Quininae Glycerophosphas. Quinine Glycerophosphate.
C43H57N4O10P, 4H2O = 892.6.
Quinine glycerophosphate, (C20H25N2O2)2C3H5(OH)2H2PO4, 4H2O, may be prepared by decomposing a solution containing to of calcium glycerophosphate in 300 of water with a solution containing 34.8 of quinine hydrochloride in 1000 of water, washing the resulting precipitate with a little cold water, draining and drying; or by adding glycerophosphoric acid in absolute alcohol to a solution of quinine in ether, collecting the abundant white precipitate formed, and washing with more ether. This salt is also known under the trade-name Kineurine. It contains 72.64 per cent. of anhydrous quinine and 8.07 per cent. of water of crystallisation. Quinine glycerophosphate occurs in the form of fine, white, crystalline needles, or as a white, crystalline powder, which is odourless and bitter, but not so intensely bitter as quinine sulphate; it is permanent in the air. On heating to 100° it loses its water of crystallisation, and melts when anhydrous at 154°. It gives the thalleioquin reaction.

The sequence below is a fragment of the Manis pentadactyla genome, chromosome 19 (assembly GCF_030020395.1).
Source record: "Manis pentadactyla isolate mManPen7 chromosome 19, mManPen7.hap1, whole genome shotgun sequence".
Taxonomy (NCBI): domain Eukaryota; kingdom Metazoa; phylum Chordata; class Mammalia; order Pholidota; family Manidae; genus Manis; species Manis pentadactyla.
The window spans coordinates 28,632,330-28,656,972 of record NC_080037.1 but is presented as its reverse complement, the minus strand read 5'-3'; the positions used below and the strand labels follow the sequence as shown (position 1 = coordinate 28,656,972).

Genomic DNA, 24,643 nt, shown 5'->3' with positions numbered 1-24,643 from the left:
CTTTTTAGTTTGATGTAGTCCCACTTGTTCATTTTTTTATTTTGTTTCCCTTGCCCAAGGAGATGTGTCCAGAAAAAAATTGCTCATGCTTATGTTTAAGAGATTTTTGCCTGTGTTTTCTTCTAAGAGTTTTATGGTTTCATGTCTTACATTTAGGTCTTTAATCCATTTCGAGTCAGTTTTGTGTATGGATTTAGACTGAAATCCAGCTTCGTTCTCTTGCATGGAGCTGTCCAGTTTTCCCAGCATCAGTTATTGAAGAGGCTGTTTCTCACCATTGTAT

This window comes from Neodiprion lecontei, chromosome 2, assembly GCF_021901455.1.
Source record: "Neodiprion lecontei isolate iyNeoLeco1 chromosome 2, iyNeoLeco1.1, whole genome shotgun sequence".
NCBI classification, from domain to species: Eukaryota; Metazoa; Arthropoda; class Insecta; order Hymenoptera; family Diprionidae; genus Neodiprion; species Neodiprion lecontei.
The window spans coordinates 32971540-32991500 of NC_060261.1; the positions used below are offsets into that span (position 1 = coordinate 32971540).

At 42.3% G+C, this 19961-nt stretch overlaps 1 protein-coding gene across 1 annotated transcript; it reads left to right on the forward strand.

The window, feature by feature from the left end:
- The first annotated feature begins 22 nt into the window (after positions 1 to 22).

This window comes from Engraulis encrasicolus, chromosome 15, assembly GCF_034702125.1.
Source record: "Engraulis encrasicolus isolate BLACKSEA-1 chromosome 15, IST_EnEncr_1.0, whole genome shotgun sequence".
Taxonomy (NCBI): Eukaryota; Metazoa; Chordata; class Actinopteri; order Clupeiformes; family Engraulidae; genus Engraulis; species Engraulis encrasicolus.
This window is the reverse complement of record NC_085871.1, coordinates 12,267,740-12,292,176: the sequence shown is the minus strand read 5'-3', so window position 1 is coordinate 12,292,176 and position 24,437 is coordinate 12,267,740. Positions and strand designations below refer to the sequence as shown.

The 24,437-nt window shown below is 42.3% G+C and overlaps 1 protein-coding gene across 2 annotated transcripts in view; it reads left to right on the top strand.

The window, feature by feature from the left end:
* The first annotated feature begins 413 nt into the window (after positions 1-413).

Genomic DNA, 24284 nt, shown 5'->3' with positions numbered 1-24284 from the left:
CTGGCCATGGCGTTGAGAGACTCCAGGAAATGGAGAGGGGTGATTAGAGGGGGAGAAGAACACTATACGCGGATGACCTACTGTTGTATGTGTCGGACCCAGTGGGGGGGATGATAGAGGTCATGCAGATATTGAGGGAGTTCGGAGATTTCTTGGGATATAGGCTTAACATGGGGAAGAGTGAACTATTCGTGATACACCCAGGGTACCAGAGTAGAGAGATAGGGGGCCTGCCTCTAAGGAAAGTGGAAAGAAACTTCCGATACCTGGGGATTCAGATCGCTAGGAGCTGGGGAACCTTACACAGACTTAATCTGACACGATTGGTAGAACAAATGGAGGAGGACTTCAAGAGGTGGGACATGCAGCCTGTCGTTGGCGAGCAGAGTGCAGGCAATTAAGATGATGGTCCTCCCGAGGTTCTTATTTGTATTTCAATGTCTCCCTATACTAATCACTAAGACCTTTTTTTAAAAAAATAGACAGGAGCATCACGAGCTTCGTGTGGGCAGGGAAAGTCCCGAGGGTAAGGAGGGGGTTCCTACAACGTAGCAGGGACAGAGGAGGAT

Soluble in water (about 1 in 200), boiling water (1 in 100), alcohol (1 in 40), or glycerin; easily soluble in boiling alcohol; insoluble in ether.
Action and Uses.—Quinine glycerophosphate may be administered in cachets or in capsules. It is also a constituent of various compounded medicines.
Dose.—1/2 to 6 decigrams (1 to 10 grains).
The British Pharmaceutical Codex, 1911, was published by direction of the Council of the Pharmaceutical Society of Great Britain.